Friday, July 04, 2008

Old Books, Like Old Friends

Thank you to wysgal, from whose blog I found out about Fine Lines: "the Friday feature in which we give a sentimental, sometimes-critical, far more wrinkled look at the children's and YA books we loved in our youth." That's YA as in Young Adult fiction -- I had such a blast looking through the titles, recalling preteen days of haunting the shelves of Natio and Bookmark. A Wrinkle in Time and The Girl With the Silver Eyes were particular favorites, so I was happy to see them featured. And Lizzie Skurnick's opening for her Wrinkle in Time reread is priceless:

"If I had my way, none of us would have to read this review at all. Instead, we'd join hands, hear a great dark thunderclap, and be whisked off to a rambling house in the country, where we'd view odd things bubbling in a lab with a stone floor, then eat limburger-and-cream-cheese sandwiches while swinging our legs at the kitchen table. We'd sidestep for a moment onto a planet inhabited by gentle gray creatures with dents for eyes, then be inserted into some mitochondria. We'd battle for the soul of Madoc/Maddox, and eat small crayfish with our lesbian kind-of aunt who insisted on calling us our full name (Polyhymnia). We'd hop on a freighter and solve a mystery, then go to boarding school in Switzerland. We would make a brief detour on the Upper West Side by way of Portugal, and be concerned with cell regeneration in starfish. We'd be smacked on the ass by a dolphin. Most important, whatever happened, we'd know we could get through it—because we are creatures that can love. GOD, HOW MUCH DOES IT KILL ME THAT WE CAN'T DO THOSE THINGS, ESPECIALLY THE DOLPHIN PART!"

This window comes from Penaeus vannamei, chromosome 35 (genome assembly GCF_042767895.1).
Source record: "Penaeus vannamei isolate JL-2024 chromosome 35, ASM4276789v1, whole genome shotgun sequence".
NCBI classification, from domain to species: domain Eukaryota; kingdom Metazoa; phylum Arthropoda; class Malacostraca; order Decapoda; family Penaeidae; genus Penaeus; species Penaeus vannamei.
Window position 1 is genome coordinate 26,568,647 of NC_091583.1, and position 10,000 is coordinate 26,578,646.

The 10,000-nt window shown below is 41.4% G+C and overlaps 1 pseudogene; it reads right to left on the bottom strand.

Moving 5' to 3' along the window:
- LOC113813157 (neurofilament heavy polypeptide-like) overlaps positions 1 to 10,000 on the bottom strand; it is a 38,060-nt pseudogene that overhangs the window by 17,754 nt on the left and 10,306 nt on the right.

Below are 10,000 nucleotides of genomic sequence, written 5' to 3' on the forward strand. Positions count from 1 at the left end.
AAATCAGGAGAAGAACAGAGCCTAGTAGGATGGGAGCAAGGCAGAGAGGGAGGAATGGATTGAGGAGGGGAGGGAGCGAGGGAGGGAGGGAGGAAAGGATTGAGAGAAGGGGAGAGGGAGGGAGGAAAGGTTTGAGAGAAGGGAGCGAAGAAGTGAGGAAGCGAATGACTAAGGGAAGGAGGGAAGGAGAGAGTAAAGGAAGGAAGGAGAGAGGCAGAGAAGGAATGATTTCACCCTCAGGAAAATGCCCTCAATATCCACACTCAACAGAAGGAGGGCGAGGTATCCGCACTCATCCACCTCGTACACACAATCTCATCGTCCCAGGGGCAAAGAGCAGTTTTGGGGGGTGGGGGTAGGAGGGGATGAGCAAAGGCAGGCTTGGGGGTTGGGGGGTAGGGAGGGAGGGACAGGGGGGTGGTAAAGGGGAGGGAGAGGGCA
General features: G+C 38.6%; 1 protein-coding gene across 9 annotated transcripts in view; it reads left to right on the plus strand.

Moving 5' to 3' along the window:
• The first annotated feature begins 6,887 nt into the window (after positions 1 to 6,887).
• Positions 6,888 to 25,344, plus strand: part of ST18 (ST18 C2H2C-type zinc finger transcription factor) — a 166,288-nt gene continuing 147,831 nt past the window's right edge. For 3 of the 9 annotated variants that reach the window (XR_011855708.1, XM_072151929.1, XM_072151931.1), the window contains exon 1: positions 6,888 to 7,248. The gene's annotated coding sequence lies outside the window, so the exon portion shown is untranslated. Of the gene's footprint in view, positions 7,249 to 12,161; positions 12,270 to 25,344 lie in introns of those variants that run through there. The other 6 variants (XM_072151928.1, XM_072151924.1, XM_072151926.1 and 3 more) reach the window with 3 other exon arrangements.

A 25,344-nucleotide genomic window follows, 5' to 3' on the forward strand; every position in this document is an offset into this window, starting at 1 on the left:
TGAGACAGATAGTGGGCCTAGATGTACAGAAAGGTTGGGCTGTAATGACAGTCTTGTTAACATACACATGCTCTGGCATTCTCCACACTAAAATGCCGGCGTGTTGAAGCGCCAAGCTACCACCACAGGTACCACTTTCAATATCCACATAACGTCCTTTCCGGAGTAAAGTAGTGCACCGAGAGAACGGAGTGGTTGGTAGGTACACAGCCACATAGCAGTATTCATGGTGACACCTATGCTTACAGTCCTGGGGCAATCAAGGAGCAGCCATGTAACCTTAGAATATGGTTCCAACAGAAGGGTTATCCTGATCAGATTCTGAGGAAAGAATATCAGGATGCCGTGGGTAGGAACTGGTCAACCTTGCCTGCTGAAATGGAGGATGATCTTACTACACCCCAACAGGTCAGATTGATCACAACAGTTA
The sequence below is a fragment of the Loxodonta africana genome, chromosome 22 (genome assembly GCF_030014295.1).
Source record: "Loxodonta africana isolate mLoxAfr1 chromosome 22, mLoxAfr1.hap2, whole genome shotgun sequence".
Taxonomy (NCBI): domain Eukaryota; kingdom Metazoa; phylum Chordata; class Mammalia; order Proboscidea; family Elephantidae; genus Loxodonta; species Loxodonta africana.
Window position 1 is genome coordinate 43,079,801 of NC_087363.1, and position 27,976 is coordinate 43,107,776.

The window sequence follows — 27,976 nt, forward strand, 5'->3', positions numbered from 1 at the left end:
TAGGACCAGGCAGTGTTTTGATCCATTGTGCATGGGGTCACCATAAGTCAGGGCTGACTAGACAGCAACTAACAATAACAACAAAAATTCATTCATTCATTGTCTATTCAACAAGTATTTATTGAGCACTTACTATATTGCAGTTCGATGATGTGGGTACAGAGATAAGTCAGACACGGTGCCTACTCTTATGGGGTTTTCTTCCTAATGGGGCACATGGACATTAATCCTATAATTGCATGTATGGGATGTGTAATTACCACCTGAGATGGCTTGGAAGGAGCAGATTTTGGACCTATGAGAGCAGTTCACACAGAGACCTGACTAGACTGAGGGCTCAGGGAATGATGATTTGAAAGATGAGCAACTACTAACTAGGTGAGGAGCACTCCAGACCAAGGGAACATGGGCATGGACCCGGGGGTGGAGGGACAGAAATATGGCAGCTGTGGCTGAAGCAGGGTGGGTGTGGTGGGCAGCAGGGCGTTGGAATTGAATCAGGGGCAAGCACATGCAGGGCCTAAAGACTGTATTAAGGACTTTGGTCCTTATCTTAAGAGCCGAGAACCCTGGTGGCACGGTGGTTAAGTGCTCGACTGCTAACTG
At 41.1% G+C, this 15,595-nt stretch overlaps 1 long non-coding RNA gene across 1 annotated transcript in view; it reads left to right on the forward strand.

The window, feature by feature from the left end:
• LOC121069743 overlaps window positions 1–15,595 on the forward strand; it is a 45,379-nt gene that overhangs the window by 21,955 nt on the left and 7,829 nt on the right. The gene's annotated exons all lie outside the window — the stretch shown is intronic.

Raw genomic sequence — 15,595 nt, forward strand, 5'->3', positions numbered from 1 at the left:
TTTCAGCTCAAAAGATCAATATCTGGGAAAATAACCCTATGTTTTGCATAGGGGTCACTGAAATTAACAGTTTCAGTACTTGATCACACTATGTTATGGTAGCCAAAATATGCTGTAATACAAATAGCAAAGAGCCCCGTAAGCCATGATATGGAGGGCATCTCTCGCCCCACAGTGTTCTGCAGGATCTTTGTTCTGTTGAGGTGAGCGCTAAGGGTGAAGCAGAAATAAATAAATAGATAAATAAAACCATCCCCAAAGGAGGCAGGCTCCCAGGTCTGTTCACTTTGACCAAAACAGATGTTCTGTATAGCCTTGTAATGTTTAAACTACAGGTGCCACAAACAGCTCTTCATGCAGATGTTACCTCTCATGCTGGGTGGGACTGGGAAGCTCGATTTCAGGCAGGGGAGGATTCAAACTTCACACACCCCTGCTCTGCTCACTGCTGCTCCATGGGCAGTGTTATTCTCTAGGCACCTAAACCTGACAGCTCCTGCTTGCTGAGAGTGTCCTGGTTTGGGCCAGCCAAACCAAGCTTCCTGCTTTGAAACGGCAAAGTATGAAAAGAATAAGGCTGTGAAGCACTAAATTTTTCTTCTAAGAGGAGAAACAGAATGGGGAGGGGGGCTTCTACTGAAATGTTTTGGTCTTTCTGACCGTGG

Go, read, remember. There seems to be something wrong with their tags sometimes though -- keep trying. (Fran, I think you especially would love Fine Lines. Heck, I can imagine you writing it.)

I miss the bookstores of my youth (funny, a friend was just telling me earlier today about how when she was a child, her parents would take her on Special Trips to National Bookstore Quezon Avenue, as if it were a Disneyland of sorts, which it was, in a way). I know that's just the nostalgia talking, though -- the YA sections in bookstores now are more vast and colorful and captivating than anything I remember. And on top of all these flashy new books (he said geriatrically), all the old stuff is still there, the Judy Blumes and Madeleine L'Engles and Louis Sachars and Jerry Spinellis and Katherine Patersons and all, old friends who never really get old.


wysgal said...

Reading Fine Lines makes me glad I read so much growing up. We used to visit the Union Church Library in Legaspi Village all the time and each week would go home with a new stack of Beverly Cleary, Judy Blume, Enid Blyton, etc.

Luis K. said...

I remember joining the Union Church Library as a child because it was the only place I knew where I could borrow a complete set of Arthur Conan Doyle's Sherlock Holmes books. :)

And then NBS got those brick-thick Bantam paperbacks with the cool sepia photographic covers that gathered all those books into two volumes, and I bought those and never went back. ;p